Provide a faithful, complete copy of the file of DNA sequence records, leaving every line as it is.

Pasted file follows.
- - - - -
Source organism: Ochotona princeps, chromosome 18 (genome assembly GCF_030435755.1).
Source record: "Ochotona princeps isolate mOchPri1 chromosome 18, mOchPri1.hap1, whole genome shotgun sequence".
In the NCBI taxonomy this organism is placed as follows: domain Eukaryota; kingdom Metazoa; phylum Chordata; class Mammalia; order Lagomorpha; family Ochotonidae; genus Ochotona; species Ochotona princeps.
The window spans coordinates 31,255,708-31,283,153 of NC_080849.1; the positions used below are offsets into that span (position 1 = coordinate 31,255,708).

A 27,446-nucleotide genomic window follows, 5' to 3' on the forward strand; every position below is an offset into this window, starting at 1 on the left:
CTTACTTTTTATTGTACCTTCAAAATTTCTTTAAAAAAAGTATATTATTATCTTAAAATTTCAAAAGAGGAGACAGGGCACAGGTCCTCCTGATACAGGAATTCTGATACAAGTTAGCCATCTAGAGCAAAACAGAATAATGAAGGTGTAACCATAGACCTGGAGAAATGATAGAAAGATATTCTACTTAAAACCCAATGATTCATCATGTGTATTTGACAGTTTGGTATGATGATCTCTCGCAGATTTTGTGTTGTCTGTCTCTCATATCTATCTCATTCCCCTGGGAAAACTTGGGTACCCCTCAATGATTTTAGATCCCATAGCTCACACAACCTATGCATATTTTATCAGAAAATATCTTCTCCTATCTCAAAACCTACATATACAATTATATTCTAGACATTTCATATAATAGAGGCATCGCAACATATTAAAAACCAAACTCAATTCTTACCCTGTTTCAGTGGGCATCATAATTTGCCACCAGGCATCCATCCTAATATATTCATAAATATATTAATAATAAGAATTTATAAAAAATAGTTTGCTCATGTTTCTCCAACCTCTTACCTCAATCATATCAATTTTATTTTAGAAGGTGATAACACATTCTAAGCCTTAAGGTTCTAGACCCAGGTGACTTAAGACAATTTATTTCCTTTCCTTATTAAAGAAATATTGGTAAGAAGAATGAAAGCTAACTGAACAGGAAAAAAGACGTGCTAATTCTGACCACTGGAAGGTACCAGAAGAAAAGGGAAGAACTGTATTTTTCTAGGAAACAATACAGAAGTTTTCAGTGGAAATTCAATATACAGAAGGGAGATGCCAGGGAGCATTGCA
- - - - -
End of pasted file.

Source organism: Ochotona princeps, chromosome 18 (genome assembly GCF_030435755.1).
Source record: "Ochotona princeps isolate mOchPri1 chromosome 18, mOchPri1.hap1, whole genome shotgun sequence".
In the NCBI taxonomy this organism is placed as follows: domain Eukaryota; kingdom Metazoa; phylum Chordata; class Mammalia; order Lagomorpha; family Ochotonidae; genus Ochotona; species Ochotona princeps.
The window spans coordinates 31,255,708-31,283,153 of NC_080849.1; the positions used below are offsets into that span (position 1 = coordinate 31,255,708).

A 27,446-nucleotide genomic window follows, 5' to 3' on the forward strand; every position below is an offset into this window, starting at 1 on the left:
CTTACTTTTTATTGTACCTTCAAAATTTCTTTAAAAAAAGTATATTATTATCTTAAAATTTCAAAAGAGGAGACAGGGCACAGGTCCTCCTGATACAGGAATTCTGATACAAGTTAGCCATCTAGAGCAAAACAGAATAATGAAGGTGTAACCATAGACCTGGAGAAATGATAGAAAGATATTCTACTTAAAACCCAATGATTCATCATGTGTATTTGACAGTTTGGTATGATGATCTCTCGCAGATTTTGTGTTGTCTGTCTCTCATATCTATCTCATTCCCCTGGGAAAACTTGGGTACCCCTCAATGATTTTAGATCCCATAGCTCACACAACCTATGCATATTTTATCAGAAAATATCTTCTCCTATCTCAAAACCTACATATACAATTATATTCTAGACATTTCATATAATAGAGGCATCGCAACATATTAAAAACCAAACTCAATTCTTACCCTGTTTCAGTGGGCATCATAATTTGCCACCAGGCATCCATCCTAATATATTCATAAATATATTAATAATAAGAATTTATAAAAAATAGTTTGCTCATGTTTCTCCAACCTCTTACCTCAATCATATCAATTTTATTTTAGAAGGTGATAACACATTCTAAGCCTTAAGGTTCTAGACCCAGGTGACTTAAGACAATTTATTTCCTTTCCTTATTAAAGAAATATTGGTAAGAAGAATGAAAGCTAACTGAACAGGAAAAAAGACGTGCTAATTCTGACCACTGGAAGGTACCAGAAGAAAAGGGAAGAACTGTATTTTTCTAGGAAACAATACAGAAGTTTTCAGTGGAAATTCAATATACAGAAGGGAGATGCCAGGGAGCATTGCA